2. The obligation of lawyers in a civil case to meet and confer regarding a discovery (or other non-dispositive) dispute, in my view, requires the parties to actually speak to each other, by phone or in person, not just exchange snarky letters or e-mails. I often conduct telephone conferences on discovery disputes where the parties have not actually spoken to each other until they get on the phone. I am frequently able to resolve the issues, but the parties often could have worked out the dispute without judicial intervention if they had negotiated and compromised in good faith. If a party wants to amend a pleading, circulate a draft and negotiate about consenting to the amendment before seeking leave to file a motion to amend.
  3. Learn how to prepare an adequate privilege log. I rarely see a privilege log, and/or supporting affidavits, that meet the legal requirements articulated by Judge Sharpe in Alleyne v. New York State Educ. Dept., 248 F.R.D. 383, 386 (N.D.N.Y. 2008), and an inadequate log is grounds for denying the claim of privilege. Do not expect that a Magistrate Judge will do an in camera privilege review unless the parties have exchanged adequate privilege logs and negotiated in good faith to limit the scope of the privilege dispute.

From Magistrate Judge Hummel:

  1. Do not underestimate the power of a well-organized and well-written brief. Include a detailed table of contents, descriptive headings and subheadings, and pin cites for every single citation to a case or to the record. Avoid hyperbole in your writing. While you may be passionate about your argument, over exaggerating is rarely, if ever, effective. Be concise, and allow your argument to speak for itself.
  2. Be civil. Civility should extend to brief writing, as well. If the Court can tell that the attorneys are not getting along from reading the briefs, you have done something wrong. Adversarial writing does not have to be hostile.
  3. Meaningfully participate in pre-trial conferences. In a civil action, attorneys are required to meet and confer regarding a discovery dispute. In order to satisfy that requirement, attorneys must meet in person or discuss the issue by telephone. At many discovery conferences, it is clear that the attorneys have not spoken regarding the dispute. When the parties meet and confer in good faith, most discovery disputes are resolved without the need for Court intervention. Moreover, a Rule 16 conference is my first opportunity to discuss a case with the attorneys. Each attorney should be prepared to provide the Court with a brief statement of their client’s position. The attorney should also be ready to discuss the possibility of an early settlement either through a conference with the Court or in the mediation program.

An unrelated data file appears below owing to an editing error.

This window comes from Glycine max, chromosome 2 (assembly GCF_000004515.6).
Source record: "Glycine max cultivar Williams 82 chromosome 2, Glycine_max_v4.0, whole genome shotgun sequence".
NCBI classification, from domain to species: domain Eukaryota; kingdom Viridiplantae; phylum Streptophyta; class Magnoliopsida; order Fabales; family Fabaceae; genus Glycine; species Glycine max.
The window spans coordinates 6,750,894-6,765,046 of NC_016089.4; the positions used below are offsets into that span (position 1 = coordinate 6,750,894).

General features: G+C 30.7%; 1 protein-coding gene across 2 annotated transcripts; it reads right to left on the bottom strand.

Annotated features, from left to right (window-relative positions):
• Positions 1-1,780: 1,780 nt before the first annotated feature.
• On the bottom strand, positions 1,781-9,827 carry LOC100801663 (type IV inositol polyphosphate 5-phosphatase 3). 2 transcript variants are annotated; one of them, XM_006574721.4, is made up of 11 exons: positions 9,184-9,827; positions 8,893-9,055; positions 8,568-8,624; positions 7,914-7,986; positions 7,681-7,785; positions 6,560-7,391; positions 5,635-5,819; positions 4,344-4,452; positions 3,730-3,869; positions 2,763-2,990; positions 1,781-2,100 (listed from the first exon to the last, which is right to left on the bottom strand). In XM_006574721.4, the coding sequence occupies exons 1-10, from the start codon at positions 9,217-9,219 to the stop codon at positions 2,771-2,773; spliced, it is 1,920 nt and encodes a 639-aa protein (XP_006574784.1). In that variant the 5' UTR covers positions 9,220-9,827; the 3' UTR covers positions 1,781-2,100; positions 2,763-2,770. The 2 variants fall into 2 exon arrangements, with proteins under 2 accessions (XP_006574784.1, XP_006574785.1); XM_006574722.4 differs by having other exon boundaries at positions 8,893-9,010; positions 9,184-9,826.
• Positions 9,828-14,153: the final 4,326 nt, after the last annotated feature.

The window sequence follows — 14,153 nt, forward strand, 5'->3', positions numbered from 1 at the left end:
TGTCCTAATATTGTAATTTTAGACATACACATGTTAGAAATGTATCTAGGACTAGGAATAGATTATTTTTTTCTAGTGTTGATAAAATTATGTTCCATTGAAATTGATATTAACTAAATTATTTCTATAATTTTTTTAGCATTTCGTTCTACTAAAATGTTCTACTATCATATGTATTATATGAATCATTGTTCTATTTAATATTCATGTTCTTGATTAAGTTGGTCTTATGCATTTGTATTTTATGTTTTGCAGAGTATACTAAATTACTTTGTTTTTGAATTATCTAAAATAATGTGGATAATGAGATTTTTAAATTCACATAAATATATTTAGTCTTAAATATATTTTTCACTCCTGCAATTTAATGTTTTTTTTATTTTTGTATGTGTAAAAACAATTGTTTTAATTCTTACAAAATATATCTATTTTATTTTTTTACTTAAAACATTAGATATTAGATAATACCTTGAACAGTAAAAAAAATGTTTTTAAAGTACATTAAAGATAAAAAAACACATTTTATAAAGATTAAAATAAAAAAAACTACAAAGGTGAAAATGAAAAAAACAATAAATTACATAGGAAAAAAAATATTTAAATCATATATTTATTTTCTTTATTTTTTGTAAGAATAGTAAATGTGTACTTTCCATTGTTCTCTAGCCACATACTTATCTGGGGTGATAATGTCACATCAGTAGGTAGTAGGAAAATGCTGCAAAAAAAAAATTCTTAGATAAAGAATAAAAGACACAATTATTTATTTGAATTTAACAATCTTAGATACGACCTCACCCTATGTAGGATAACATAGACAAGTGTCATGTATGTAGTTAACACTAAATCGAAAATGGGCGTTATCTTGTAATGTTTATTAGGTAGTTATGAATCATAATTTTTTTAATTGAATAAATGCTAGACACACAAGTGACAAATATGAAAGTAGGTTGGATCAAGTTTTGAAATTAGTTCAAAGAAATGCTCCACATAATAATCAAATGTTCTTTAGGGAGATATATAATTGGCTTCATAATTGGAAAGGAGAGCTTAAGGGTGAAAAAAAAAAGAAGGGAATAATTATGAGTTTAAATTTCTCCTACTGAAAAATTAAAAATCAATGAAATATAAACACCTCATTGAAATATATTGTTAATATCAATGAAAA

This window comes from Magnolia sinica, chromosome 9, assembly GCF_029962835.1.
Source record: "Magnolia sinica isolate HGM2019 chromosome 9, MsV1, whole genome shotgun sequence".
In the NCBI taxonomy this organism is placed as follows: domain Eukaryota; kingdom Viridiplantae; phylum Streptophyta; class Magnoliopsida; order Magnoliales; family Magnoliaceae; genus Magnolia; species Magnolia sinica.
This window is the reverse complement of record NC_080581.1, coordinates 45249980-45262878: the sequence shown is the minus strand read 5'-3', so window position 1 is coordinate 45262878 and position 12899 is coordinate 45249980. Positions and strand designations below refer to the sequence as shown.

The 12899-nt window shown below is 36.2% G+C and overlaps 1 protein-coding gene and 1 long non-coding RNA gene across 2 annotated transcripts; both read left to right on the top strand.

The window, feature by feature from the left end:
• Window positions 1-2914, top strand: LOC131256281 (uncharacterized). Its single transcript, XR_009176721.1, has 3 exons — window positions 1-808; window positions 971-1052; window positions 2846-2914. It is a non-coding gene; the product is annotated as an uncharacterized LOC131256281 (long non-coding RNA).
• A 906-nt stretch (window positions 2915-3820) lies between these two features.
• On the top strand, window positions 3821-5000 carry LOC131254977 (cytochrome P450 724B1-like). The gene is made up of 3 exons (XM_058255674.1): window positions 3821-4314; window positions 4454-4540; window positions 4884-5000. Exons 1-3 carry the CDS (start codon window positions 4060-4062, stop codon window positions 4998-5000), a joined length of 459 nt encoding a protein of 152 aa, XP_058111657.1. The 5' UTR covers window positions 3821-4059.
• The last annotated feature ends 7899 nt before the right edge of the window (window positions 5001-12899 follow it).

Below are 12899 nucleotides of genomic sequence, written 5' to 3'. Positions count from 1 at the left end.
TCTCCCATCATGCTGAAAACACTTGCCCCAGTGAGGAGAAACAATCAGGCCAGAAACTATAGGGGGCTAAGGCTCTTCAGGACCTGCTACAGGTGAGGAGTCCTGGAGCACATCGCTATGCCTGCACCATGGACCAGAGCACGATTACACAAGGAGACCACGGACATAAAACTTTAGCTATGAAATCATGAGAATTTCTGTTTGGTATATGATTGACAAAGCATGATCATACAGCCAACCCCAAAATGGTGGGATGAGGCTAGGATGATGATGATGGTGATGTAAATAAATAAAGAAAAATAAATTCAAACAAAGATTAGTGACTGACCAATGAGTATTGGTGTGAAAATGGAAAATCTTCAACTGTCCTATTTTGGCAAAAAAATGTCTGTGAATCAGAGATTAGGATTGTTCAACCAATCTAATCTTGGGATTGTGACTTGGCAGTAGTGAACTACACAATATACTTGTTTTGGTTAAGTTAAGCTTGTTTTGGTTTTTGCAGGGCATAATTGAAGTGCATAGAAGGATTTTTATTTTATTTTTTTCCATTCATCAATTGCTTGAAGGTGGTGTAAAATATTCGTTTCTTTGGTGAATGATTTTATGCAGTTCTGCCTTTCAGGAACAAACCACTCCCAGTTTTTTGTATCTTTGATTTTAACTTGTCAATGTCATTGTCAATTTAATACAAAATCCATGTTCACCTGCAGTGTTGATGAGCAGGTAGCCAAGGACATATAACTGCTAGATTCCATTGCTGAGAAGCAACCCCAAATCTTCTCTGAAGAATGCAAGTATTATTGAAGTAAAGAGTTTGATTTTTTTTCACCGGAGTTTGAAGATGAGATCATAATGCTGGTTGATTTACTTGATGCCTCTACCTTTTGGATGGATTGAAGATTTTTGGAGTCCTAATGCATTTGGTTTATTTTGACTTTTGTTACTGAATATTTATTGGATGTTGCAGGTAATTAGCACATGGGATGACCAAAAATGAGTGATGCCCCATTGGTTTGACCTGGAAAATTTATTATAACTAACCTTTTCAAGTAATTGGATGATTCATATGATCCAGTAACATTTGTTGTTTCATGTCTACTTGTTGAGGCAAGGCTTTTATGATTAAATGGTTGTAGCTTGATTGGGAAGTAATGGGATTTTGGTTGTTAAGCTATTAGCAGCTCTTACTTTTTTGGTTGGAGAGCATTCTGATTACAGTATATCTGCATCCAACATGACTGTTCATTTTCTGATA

From Magistrate Judge Stewart:

  1. I generally hold the Rule 16 initial conference in person so that I can meet the attorneys and get a firsthand recitation of the facts. I often find that when the Plaintiff’s counsel makes his or her presentation, or the defense counsel recites the view from their client, not only is it helpful to the court, but often this information is being presented for the first time to the other side and can really clarify the points that need to be developed. Therefore, attorneys need to be prepared to talk about the facts of the case at the conference, and to discuss any unique discovery issues that may arise and, most importantly, to discuss the prospects of settlement, or at least what can be done by way of discovery to make subsequent settlement discussions bear fruit.
  2. With regard to discovery deadlines, I recognize that this is not your only case. On the other hand, attorneys should be aware that the Northern District for years was designated as a congested court because of the number of cases pending for more than three years. We do not want to go back on that list. With the recent modification of the Federal Rules to allow the Court to decide as to what discovery is “proportionally relevant to the needs of the case,” we do have the ability to limit discovery so as to promote the just, speedy, and inexpensive resolution of the case. One area of lag time that could be handled differently is between the filing of the complaint and the initial Rule 16 conference. While discovery is generally not allowed during that period, there is nothing that would prevent an attorney, in the proper case, from serving initial discovery demands and interrogatories slightly before the conference, or at the conference, so there is no delay in beginning discovery.
  3. I join in the comments of the other Magistrate Judges about the need to be respectful to your opponent and to the court, and to show that respect by engaging in meaningful attempts to resolve discovery disputes prior to court intervention. And please, leave out the ad hominem attacks.